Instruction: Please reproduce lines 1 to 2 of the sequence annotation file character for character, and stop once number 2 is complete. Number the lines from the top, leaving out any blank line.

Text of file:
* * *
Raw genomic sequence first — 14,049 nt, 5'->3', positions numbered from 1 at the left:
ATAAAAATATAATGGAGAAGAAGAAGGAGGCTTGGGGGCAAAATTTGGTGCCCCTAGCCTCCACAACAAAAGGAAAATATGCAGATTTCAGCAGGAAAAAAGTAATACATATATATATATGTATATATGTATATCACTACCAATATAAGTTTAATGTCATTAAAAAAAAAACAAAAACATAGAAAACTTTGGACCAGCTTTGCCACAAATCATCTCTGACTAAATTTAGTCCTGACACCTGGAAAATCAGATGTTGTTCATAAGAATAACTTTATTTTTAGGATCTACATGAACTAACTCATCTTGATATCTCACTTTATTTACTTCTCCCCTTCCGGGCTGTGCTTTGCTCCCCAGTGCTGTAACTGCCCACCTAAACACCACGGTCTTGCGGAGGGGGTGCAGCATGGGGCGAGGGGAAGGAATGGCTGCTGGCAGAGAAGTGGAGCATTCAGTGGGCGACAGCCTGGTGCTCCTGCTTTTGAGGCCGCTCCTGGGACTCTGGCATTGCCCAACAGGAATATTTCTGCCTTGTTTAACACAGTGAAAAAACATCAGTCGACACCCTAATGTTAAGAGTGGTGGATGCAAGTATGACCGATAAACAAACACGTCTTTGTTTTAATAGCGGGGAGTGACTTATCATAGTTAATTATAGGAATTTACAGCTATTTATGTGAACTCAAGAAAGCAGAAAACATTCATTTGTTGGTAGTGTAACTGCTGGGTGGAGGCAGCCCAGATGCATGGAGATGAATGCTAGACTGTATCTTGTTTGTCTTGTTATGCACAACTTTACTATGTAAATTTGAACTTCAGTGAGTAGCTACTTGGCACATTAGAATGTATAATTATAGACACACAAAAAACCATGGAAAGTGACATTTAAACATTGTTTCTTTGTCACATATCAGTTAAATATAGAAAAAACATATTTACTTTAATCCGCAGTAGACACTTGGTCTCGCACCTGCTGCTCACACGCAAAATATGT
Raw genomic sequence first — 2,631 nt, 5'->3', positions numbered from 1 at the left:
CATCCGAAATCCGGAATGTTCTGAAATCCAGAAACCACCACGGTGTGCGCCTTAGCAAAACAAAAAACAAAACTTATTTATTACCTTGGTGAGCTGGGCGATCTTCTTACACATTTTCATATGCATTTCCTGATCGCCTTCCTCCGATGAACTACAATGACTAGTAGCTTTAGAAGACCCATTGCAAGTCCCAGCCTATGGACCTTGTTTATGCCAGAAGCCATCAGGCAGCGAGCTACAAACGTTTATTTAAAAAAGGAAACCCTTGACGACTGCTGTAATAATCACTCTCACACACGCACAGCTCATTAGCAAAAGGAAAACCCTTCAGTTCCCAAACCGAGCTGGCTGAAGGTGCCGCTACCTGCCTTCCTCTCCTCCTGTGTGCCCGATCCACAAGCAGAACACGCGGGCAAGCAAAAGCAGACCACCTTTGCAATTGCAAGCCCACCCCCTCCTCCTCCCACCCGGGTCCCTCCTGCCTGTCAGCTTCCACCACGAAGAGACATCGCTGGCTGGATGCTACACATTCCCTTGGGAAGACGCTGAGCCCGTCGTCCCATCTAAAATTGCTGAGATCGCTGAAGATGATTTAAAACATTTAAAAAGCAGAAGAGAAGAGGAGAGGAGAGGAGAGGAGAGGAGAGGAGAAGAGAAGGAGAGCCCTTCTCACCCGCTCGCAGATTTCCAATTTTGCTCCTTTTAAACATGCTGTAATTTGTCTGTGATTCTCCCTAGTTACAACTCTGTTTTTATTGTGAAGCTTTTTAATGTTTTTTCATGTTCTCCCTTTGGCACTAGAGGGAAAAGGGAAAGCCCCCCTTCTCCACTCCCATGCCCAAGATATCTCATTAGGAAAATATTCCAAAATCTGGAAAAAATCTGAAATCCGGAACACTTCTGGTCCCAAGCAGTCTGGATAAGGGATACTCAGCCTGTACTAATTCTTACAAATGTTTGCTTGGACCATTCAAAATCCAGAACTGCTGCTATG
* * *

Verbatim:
Raw genomic sequence first — 14,049 nt, 5'->3', positions numbered from 1 at the left:
ATAAAAATATAATGGAGAAGAAGAAGGAGGCTTGGGGGCAAAATTTGGTGCCCCTAGCCTCCACAACAAAAGGAAAATATGCAGATTTCAGCAGGAAAAAAGTAATACATATATATATATGTATATATGTATATCACTACCAATATAAGTTTAATGTCATTAAAAAAAAAACAAAAACATAGAAAACTTTGGACCAGCTTTGCCACAAATCATCTCTGACTAAATTTAGTCCTGACACCTGGAAAATCAGATGTTGTTCATAAGAATAACTTTATTTTTAGGATCTACATGAACTAACTCATCTTGATATCTCACTTTATTTACTTCTCCCCTTCCGGGCTGTGCTTTGCTCCCCAGTGCTGTAACTGCCCACCTAAACACCACGGTCTTGCGGAGGGGGTGCAGCATGGGGCGAGGGGAAGGAATGGCTGCTGGCAGAGAAGTGGAGCATTCAGTGGGCGACAGCCTGGTGCTCCTGCTTTTGAGGCCGCTCCTGGGACTCTGGCATTGCCCAACAGGAATATTTCTGCCTTGTTTAACACAGTGAAAAAACATCAGTCGACACCCTAATGTTAAGAGTGGTGGATGCAAGTATGACCGATAAACAAACACGTCTTTGTTTTAATAGCGGGGAGTGACTTATCATAGTTAATTATAGGAATTTACAGCTATTTATGTGAACTCAAGAAAGCAGAAAACATTCATTTGTTGGTAGTGTAACTGCTGGGTGGAGGCAGCCCAGATGCATGGAGATGAATGCTAGACTGTATCTTGTTTGTCTTGTTATGCACAACTTTACTATGTAAATTTGAACTTCAGTGAGTAGCTACTTGGCACATTAGAATGTATAATTATAGACACACAAAAAACCATGGAAAGTGACATTTAAACATTGTTTCTTTGTCACATATCAGTTAAATATAGAAAAAACATATTTACTTTAATCCGCAGTAGACACTTGGTCTCGCACCTGCTGCTCACACGCAAAATATGT